Lausanne, Montreaux & Bern, Switzerland
Easter day. I hid Danny's Easter present in the oven, then told him I heard something moving in there and he had to check it out for me. He tentatively opened the door and was pleasantly surprised to find chocolate rather than some creepy animal. It was all gone by the end of the day.
The drive to Lausanne was a breeze, with zero traffic because of Easter - we drove right through the middle of the city with no problems. The downside was discovering exactly how expensive Switzerland was, specifically the petrol. So far we had been paying €1.30-€1.40/L throughout Europe (and a lot cheaper in Andorra), which was more expensive than petrol in Australia but it was tolerable. Switzerland: €1.96/L. There goes our budget for the week.
We wandered around the ghost town that was Lausanne for ages before admitting that we had no idea where we were going. We finally came to our senses and headed back to the car, using Garmin to direct us to the museum we wanted to see. Three kilometres later we found Musee de l'Art Brut, a gallery containing works by people who had no artistic training, including psychiatric patients, prisoners, eccentrics and outcasts. It included paintings, drawings, sculpture, pottery, weaving, dress making - basically anything that could fall under the umbrella of 'art'. It was the most interesting museum we had ever stepped foot into. It wasn't all great; in fact, some of it was terrible, but much of it was fascinating. Definitely worth the stopover (and hours of searching).
After Lausanne we drove on to Montreaux. Well, technically a few kilometres past Montreaux to see the Château Chillon, apparently the best medieval château in Europe. After seeing it, I'm not sure how it received that title. It was, in my opinion, tiny by château standards and not overly impressive. The only saving grace was that it was situated in a fantastic spot – right on Lake Geneva, with snow capped mountains in the background. We didn't take many photos of the actual château but we did of the surroundings.
Bern was a two hour drive from Montreaux and for much of it we were stuck behind Sunday drivers. Many of them were in their fancy Mercedes and Audis, happily going 50 km/h in 80 km/h zones. Frustrating was an understatement. Usually everyone overtakes us but today we were the ones doing the overtaking. At least the views were fantastic: vines growing along the sides of mountains, open green fields dotted with yellow flowers, wooden houses that looked like converted farmhouses. We were driving towards the German part of Switzerland (the west is very much French-influenced) and the scenery appeared to be becoming more Bavarian as we went along.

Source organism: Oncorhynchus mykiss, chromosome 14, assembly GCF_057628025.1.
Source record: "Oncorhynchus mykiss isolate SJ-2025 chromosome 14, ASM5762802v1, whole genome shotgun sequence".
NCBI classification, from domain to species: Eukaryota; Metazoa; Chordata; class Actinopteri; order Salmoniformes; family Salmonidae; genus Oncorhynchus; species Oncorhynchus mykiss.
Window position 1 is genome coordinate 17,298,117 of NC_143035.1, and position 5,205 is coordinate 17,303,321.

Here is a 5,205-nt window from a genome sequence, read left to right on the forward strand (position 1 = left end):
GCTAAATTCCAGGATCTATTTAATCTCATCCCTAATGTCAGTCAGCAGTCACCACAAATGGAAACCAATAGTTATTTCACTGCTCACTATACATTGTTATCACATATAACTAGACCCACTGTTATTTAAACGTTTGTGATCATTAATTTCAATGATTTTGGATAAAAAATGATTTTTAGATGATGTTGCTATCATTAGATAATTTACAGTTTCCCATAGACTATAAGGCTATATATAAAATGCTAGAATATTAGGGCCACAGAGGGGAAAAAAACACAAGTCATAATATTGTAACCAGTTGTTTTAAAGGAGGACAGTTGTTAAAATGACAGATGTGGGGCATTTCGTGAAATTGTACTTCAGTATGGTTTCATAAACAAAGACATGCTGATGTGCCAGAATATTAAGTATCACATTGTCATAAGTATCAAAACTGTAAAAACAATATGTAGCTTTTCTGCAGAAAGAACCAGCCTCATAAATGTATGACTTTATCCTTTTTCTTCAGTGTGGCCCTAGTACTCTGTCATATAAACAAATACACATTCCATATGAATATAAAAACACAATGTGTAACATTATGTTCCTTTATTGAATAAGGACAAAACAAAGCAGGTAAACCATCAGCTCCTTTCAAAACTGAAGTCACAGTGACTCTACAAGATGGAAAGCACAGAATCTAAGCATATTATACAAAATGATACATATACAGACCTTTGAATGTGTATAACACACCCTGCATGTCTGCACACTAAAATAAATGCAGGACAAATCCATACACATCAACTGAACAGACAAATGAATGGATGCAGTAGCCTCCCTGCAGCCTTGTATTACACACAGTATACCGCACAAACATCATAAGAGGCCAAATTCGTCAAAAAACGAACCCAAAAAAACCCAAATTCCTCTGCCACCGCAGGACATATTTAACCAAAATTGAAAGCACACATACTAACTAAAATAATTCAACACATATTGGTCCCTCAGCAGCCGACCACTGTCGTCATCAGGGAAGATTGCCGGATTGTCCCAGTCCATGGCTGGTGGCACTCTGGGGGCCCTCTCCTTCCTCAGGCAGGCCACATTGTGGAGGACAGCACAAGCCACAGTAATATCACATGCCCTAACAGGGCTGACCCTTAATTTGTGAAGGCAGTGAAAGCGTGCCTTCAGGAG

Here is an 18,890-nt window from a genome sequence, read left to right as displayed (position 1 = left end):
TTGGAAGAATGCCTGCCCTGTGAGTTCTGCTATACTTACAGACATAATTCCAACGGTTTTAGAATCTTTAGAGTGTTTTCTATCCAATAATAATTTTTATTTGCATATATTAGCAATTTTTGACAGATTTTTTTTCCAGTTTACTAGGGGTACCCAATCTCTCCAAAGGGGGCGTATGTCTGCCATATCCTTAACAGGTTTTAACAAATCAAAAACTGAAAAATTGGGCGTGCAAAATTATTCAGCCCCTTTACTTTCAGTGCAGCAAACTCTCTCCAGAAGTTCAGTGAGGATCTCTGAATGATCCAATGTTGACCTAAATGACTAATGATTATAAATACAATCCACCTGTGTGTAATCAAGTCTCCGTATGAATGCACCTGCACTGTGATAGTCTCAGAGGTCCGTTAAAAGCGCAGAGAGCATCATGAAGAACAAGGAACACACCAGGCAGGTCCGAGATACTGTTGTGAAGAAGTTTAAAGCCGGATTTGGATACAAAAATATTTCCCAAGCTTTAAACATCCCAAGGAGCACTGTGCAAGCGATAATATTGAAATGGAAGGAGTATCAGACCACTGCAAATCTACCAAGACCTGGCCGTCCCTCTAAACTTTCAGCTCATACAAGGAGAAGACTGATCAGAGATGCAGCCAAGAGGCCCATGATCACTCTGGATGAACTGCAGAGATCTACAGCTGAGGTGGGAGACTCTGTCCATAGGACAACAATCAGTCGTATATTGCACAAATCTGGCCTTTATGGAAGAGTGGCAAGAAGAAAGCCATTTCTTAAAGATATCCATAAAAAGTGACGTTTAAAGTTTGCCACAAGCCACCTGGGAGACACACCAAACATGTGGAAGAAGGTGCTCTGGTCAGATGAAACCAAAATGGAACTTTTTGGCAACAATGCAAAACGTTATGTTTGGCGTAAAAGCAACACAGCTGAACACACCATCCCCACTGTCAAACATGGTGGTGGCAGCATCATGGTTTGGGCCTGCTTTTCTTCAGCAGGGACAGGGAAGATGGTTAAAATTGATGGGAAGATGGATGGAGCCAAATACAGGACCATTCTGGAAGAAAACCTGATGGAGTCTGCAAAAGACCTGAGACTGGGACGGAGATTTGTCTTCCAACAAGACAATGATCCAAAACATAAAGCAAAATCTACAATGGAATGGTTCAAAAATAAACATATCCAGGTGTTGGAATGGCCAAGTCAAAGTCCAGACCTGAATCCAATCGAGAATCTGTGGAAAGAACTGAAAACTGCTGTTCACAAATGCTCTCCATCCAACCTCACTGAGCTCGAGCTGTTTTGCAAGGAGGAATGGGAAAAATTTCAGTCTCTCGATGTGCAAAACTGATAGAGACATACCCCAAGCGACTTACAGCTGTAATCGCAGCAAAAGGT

We arrived in Bern without warning. Being the capital city, I expected a grand entrance to announce its presence. I guess it's a bit like Canberra – although it's the capital city, it's more like a large town and not a major tourist destination. We attempted to stay in a caravan park but being Easter, they were booked out. Instead we parked on the street around the corner, only two kilometres out of the city (not many cities allow us to park so close). And not just any street - it was quiet AND flat, both of which had been hard to come by lately.
Our food stocks were running low and with most stores closed for Easter our grocery purchases were limited to bread and milk. Just talking to shopkeepers we noticed immediately that the locals appeared to be talking in both French and German, or some mix of the two, which made them more difficult to understand than usual.
From our car park a 20 minute walk landed us right in the middle of Bern; I wish every city was that easy. We followed the river until we reached the "bear pit", which originally was just a depressing pit but now it was a large enclosure on a steep hillside above the river. Three very cute and not overly big bears took up residence here. The bears were right down the bottom of the hill, so I walked all the way down the stairs for a closer look. By the time I reached the bottom, they were up the top. Typical. The bears didn't do a whole lot but Bern was proud of them – bear souvenirs were plentiful.
Of course Danny had to try Swiss beer and he found a cafe with a special dark Osterbock (Easter beer). Danny's feedback was that it was his favourite beer in Europe so far. He now has to try every Swiss beer he can find.
The old part of the city was devoid of crowds due to holiday, but really I couldn't see it being much busier during the week either. However, it was a beautiful city, one of the best we had visited. Many of the streets were for pedestrians only and the medieval buildings were captivating. I climbed 200 steps up the cathedral tower for views in every direction; Danny couldn't be bothered. Other than the bears, there were two supposedly noteworthy attractions: one was a blink-and-you'll-miss-it fountain of an ogre eating a child; the other was catching the large Clock Tower presentation chime in the hour. Both were underwhelming. The Clock Tower was possibly the lamest show we had ever witnessed. A little gold figurine “hit” the bell to make it ring and some other tiny statue moved around a bit. It lasted all of 10 seconds. Hundreds of people were there and I think everyone was disappointed.
That's all we did in Bern.